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Police Arrest More Seniors, Lack Training on Dementia

As the U.S. population ages and more people develop dementia, older people are increasingly running into problems with the police, according to The Marshall Project. Any use of force or arrest can be devastating for someone who is already physically and mentally fragile. While many cities are changing how they respond to mental health calls — including whether police should be present — less attention has been paid to the unique risks in cases involving people with Alzheimer’s and other brain diseases. There’s no national count of how many people with dementia are arrested each year. An analysis of U.S. crime data shows that arrests of people over 65 grew by nearly 30 percent between 2000 and 2020. The number of elder arrests is growing faster than the population is aging. Data from the Centers for Disease Control and Prevention estimates that from 2010 to 2020, over 12,000 people 65 and older ended up in a hospital emergency room for injuries caused by police or private security.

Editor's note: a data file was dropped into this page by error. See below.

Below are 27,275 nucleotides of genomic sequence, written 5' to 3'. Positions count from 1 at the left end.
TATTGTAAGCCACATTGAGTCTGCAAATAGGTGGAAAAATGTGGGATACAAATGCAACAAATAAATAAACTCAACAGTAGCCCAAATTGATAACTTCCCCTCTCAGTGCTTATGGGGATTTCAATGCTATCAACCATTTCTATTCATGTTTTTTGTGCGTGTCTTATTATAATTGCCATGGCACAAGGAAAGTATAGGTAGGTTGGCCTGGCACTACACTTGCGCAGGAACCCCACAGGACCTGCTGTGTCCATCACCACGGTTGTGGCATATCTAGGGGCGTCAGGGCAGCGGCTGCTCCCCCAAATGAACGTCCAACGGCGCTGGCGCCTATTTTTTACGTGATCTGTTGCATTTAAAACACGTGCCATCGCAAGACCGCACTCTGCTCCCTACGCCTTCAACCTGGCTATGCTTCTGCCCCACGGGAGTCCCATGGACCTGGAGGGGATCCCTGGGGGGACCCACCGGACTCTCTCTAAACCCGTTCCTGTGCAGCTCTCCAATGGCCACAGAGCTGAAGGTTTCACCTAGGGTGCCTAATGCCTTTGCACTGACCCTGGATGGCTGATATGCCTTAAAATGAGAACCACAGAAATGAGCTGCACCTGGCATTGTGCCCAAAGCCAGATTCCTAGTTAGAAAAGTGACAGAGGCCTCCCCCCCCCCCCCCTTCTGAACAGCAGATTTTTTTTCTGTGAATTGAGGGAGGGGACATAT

Police often are called to track down people who have gotten lost, arrest confused shoplifters, or intervene in domestic disputes. Many officers lack adequate trainingmay not have adequate training on dementia. Some older people can pose a real threat, regardless of age or cognition. Interactions with police can escalate simply because someone is confused or can’t follow an officer’s instructions. Dementia and Alzheimer’s can make it difficult for people to communicate. That confusion can seem aggressive if the person is overwhelmed or afraid. “Even handcuffing a person with dementia could be extremely traumatic,” said Eilon Caspi, a gerontologist and dementia behavior specialist at the University of Connecticut. From transport in a police cruiser to interrogation to jailing, any part of an arrest “could really be a terror,” he said. The best practices for dealing with dementia patients — staying calm, patient, and flexible — may conflict with officers’ need for compliance when making an arrest, experts say. “We know what works best is to talk slowly and calmly, ask simple questions, don’t argue with the person,” said Monica Moreno of the Alzheimer’s Association. Along with the U.S. Justice Department, the association has provided online training for over 31,000 emergency responders on how to recognize and respond to people with the disease. “The techniques are drastically different from what [officers] may be learning in their everyday training,” she said.


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